vSphere Integrated Containers: Beyond the VM
VMware more fully embraces non-VM solutions.
- By Dan Kusnetzky
At VMworld 2016, VMware announced an enhancement to its vSphere Integrated Containers product by more closely integrating Docker's version of operating system virtualization and partitioning, a.k.a. "containers," to make enterprise IT's tasks a bit easier. Here's what the company had to say:
"VMware … unveiled two new capabilities of VMware vSphere Integrated Containers, which enables IT operations teams to provide a Docker compatible interface to their app teams, running on their existing vSphere infrastructure. New container registry and management console features round out VMware vSphere Integrated Containers to further help IT teams operate containers in production with confidence. It is now available as open source software and registration for a beta program is now open."
Back in August 2015 (is it the end of August 2016 already? Where did the time go?), VMware announced that it was integrating Container technology into its product portfolio. The goal was making it easily possible for enterprises to deploy applications encapsulated in virtual machines (VMs), applications in containers, and, of course, containerized applications in VMs.
This announcement takes things a bit further. VMware introduced Admiral and Harbor to ease registry and management functionality in the VMware environment and also to support "production-grade containerized applications." In VMware's words:
The two new open source software projects deliver:
- Admiral -- A built-in container management portal for VMware vSphere Integrated Containers that developers and application teams can use to accelerate application delivery.
- Harbor -- An enterprise container registry that is built into VMware vSphere Integrated Containers. Based on Docker Distribution, VMware has added several enterprise features including user management and access control, policy-based image replication, support for audit and logs, a RESTful API for integration, among many others.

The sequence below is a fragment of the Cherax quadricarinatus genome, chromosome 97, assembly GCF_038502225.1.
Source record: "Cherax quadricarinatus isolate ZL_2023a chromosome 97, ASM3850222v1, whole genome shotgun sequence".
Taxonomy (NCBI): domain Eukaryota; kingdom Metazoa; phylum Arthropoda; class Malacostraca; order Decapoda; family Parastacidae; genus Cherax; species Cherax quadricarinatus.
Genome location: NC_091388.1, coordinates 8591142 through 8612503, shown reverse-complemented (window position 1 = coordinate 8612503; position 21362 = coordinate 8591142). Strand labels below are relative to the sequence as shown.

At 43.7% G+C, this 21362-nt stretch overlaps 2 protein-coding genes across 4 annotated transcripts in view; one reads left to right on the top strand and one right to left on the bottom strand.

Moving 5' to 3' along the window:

VMware went on to tout that it had integrated this technology with many of its products, including vSphere, NSX and Virtual SAN (VSAN).
VMware, like others such as Red Hat and SUSE, is doing its best to help its customers -- and the industry as a whole -- understand that VMs have their place in the enterprise software portfolio, but they also aren't the proper tool for every job. In the case of this announcement, VMware is showing that containers have a place, too. This announcement mirrors the thoughts of other suppliers in this area; see "Red Hat and Containers" and "Are Containers and Virtual Machines Really Competitors?" for more information.
Some have positioned containers as something new and different, even though it's simply an implementation of operating system virtualization and partitioning that is, in theory, quite similar to IBM's VPARs and LPARs, and UNIX Zones.
These same people pit VM technology and operating system virtualization and partitioning against one another, even though they serve different needs and are quite complementary to one another.
Dan's Take: A Profitable Pivot
Ultimately, VMware has come face-to-face with how limiting its previous positioning -- that VM software equals virtualization as a whole -- has become. It's being forced to embrace a much broader view that virtualization is a much bigger topic.
As I've often pointed out, the Kusnetzky Group model contains seven layers; each layer contains many different types of virtualization technology, and all are in use in modern datacenters today. It's good, however, to watch VMware pivot to accept a more comprehensive, and ultimately more useful, view of the topic.
Daniel Kusnetzky, a reformed software engineer and product manager, founded Kusnetzky Group LLC in 2006. He's literally written the book on virtualization and often comments on cloud computing, mobility and systems software. He has been a business unit manager at a hardware company and head of corporate marketing and strategy at a software company.